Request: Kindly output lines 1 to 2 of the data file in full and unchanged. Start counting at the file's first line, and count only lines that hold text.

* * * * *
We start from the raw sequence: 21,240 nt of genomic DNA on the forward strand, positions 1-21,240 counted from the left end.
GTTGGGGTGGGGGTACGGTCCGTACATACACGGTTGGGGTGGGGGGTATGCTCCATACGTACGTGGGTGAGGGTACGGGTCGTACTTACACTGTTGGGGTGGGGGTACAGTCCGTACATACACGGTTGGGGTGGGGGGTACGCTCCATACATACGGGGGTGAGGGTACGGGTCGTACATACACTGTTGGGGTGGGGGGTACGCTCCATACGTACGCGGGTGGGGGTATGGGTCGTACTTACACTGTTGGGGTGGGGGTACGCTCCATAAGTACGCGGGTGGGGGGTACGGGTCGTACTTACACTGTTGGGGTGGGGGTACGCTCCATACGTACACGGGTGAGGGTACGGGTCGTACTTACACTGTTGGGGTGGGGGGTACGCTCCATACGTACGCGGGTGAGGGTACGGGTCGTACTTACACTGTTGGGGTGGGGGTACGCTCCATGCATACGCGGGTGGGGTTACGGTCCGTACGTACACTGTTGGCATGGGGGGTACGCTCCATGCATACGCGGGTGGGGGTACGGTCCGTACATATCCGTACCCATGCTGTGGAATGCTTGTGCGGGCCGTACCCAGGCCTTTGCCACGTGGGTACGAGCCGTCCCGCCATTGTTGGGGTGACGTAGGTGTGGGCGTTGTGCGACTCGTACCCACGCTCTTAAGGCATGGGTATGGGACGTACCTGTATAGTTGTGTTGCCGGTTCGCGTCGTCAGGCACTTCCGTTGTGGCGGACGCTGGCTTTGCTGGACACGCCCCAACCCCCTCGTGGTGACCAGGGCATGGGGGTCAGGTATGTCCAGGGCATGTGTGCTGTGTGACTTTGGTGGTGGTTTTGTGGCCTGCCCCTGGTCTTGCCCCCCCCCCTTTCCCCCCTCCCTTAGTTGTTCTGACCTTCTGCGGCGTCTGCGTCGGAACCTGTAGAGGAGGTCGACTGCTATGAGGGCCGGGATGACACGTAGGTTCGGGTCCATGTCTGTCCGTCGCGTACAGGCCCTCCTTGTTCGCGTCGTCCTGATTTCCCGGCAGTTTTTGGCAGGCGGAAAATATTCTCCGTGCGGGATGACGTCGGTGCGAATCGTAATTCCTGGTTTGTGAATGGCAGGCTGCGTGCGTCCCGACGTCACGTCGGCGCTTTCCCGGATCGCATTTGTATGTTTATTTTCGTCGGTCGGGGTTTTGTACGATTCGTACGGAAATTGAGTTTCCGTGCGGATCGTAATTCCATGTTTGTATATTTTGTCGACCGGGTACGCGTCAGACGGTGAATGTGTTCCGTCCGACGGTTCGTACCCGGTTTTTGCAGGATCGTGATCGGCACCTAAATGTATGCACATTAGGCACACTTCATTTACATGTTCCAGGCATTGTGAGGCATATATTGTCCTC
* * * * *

We start from the raw sequence: 21,240 nt of genomic DNA on the forward strand, positions 1-21,240 counted from the left end.
GTTGGGGTGGGGGTACGGTCCGTACATACACGGTTGGGGTGGGGGGTATGCTCCATACGTACGTGGGTGAGGGTACGGGTCGTACTTACACTGTTGGGGTGGGGGTACAGTCCGTACATACACGGTTGGGGTGGGGGGTACGCTCCATACATACGGGGGTGAGGGTACGGGTCGTACATACACTGTTGGGGTGGGGGGTACGCTCCATACGTACGCGGGTGGGGGTATGGGTCGTACTTACACTGTTGGGGTGGGGGTACGCTCCATAAGTACGCGGGTGGGGGGTACGGGTCGTACTTACACTGTTGGGGTGGGGGTACGCTCCATACGTACACGGGTGAGGGTACGGGTCGTACTTACACTGTTGGGGTGGGGGGTACGCTCCATACGTACGCGGGTGAGGGTACGGGTCGTACTTACACTGTTGGGGTGGGGGTACGCTCCATGCATACGCGGGTGGGGTTACGGTCCGTACGTACACTGTTGGCATGGGGGGTACGCTCCATGCATACGCGGGTGGGGGTACGGTCCGTACATATCCGTACCCATGCTGTGGAATGCTTGTGCGGGCCGTACCCAGGCCTTTGCCACGTGGGTACGAGCCGTCCCGCCATTGTTGGGGTGACGTAGGTGTGGGCGTTGTGCGACTCGTACCCACGCTCTTAAGGCATGGGTATGGGACGTACCTGTATAGTTGTGTTGCCGGTTCGCGTCGTCAGGCACTTCCGTTGTGGCGGACGCTGGCTTTGCTGGACACGCCCCAACCCCCTCGTGGTGACCAGGGCATGGGGGTCAGGTATGTCCAGGGCATGTGTGCTGTGTGACTTTGGTGGTGGTTTTGTGGCCTGCCCCTGGTCTTGCCCCCCCCCCTTTCCCCCCTCCCTTAGTTGTTCTGACCTTCTGCGGCGTCTGCGTCGGAACCTGTAGAGGAGGTCGACTGCTATGAGGGCCGGGATGACACGTAGGTTCGGGTCCATGTCTGTCCGTCGCGTACAGGCCCTCCTTGTTCGCGTCGTCCTGATTTCCCGGCAGTTTTTGGCAGGCGGAAAATATTCTCCGTGCGGGATGACGTCGGTGCGAATCGTAATTCCTGGTTTGTGAATGGCAGGCTGCGTGCGTCCCGACGTCACGTCGGCGCTTTCCCGGATCGCATTTGTATGTTTATTTTCGTCGGTCGGGGTTTTGTACGATTCGTACGGAAATTGAGTTTCCGTGCGGATCGTAATTCCATGTTTGTATATTTTGTCGACCGGGTACGCGTCAGACGGTGAATGTGTTCCGTCCGACGGTTCGTACCCGGTTTTTGCAGGATCGTGATCGGCACCTAAATGTATGCACATTAGGCACACTTCATTTACATGTTCCAGGCATTGTGAGGCATATATTGTCCTC